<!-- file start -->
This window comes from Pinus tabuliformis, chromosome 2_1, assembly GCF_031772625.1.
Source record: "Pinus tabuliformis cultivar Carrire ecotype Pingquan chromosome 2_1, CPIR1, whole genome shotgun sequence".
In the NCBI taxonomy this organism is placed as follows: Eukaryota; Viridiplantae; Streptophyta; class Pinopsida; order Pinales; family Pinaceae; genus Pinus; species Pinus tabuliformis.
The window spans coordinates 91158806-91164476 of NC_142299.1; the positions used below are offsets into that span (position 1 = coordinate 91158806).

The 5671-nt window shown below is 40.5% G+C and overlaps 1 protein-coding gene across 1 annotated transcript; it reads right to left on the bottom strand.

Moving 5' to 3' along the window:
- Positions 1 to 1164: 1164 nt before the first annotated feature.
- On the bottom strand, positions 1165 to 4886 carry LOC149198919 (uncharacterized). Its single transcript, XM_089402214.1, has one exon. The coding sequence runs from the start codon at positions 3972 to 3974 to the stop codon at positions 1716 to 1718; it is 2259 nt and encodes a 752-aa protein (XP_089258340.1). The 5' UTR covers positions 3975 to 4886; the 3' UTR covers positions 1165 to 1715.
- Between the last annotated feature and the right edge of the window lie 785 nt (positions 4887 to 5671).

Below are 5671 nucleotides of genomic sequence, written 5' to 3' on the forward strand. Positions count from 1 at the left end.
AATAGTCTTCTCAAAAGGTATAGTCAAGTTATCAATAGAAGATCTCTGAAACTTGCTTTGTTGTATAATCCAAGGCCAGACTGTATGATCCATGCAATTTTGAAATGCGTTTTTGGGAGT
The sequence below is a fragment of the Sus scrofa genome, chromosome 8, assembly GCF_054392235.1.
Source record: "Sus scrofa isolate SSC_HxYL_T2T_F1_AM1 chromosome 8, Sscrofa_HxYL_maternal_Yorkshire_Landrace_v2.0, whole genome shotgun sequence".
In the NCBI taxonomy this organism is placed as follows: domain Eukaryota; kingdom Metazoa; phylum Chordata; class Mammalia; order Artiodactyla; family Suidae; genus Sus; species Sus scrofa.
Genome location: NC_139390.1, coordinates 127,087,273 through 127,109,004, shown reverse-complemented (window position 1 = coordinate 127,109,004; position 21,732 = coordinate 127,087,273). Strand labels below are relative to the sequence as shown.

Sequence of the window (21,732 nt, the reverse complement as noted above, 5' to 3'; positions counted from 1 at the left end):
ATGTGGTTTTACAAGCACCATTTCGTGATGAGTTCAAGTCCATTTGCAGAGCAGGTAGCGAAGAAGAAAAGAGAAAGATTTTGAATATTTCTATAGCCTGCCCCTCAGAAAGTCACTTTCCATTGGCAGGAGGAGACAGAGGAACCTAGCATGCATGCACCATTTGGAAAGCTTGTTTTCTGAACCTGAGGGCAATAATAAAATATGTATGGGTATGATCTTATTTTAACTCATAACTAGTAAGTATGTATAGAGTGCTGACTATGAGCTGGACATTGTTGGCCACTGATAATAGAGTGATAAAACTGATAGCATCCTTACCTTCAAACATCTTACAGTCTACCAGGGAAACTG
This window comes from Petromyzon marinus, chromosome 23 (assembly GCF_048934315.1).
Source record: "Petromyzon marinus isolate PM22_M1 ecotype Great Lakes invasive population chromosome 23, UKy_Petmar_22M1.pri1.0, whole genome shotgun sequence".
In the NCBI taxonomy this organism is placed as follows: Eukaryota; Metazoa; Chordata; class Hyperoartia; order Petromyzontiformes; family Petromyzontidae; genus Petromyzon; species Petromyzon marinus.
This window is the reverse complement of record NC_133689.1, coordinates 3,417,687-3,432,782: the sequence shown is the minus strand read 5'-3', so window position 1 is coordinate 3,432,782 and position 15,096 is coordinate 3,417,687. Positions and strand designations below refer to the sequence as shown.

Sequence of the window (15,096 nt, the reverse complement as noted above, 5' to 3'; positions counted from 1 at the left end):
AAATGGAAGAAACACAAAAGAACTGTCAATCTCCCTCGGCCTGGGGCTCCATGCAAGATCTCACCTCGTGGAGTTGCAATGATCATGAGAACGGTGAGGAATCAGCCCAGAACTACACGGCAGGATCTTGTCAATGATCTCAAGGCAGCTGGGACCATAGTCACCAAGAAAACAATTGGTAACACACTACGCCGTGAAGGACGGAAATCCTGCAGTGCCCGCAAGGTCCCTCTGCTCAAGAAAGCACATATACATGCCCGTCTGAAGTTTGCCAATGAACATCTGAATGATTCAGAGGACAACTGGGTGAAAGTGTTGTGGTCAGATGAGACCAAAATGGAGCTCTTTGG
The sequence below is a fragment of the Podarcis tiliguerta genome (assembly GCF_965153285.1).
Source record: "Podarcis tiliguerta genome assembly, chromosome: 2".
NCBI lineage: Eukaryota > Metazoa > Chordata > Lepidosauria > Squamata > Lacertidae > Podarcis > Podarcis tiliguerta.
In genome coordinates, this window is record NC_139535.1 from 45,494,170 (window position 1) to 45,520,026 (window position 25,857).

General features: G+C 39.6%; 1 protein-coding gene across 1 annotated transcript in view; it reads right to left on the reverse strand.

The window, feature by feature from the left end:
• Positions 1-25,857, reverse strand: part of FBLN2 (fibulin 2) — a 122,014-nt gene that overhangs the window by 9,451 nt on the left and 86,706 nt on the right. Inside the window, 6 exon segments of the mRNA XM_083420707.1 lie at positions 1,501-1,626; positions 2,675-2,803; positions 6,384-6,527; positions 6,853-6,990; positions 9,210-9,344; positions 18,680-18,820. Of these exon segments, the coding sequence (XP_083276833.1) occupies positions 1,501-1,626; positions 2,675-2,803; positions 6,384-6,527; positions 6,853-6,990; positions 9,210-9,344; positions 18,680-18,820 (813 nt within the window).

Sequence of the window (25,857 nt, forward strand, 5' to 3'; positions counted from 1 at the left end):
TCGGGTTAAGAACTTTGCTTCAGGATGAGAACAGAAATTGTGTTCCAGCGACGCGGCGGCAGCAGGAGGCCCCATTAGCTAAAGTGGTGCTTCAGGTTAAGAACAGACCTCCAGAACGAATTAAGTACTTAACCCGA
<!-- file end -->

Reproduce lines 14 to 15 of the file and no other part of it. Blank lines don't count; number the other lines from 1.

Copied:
In the NCBI taxonomy this organism is placed as follows: domain Eukaryota; kingdom Metazoa; phylum Chordata; class Mammalia; order Artiodactyla; family Suidae; genus Sus; species Sus scrofa.
Genome location: NC_139390.1, coordinates 127,087,273 through 127,109,004, shown reverse-complemented (window position 1 = coordinate 127,109,004; position 21,732 = coordinate 127,087,273). Strand labels below are relative to the sequence as shown.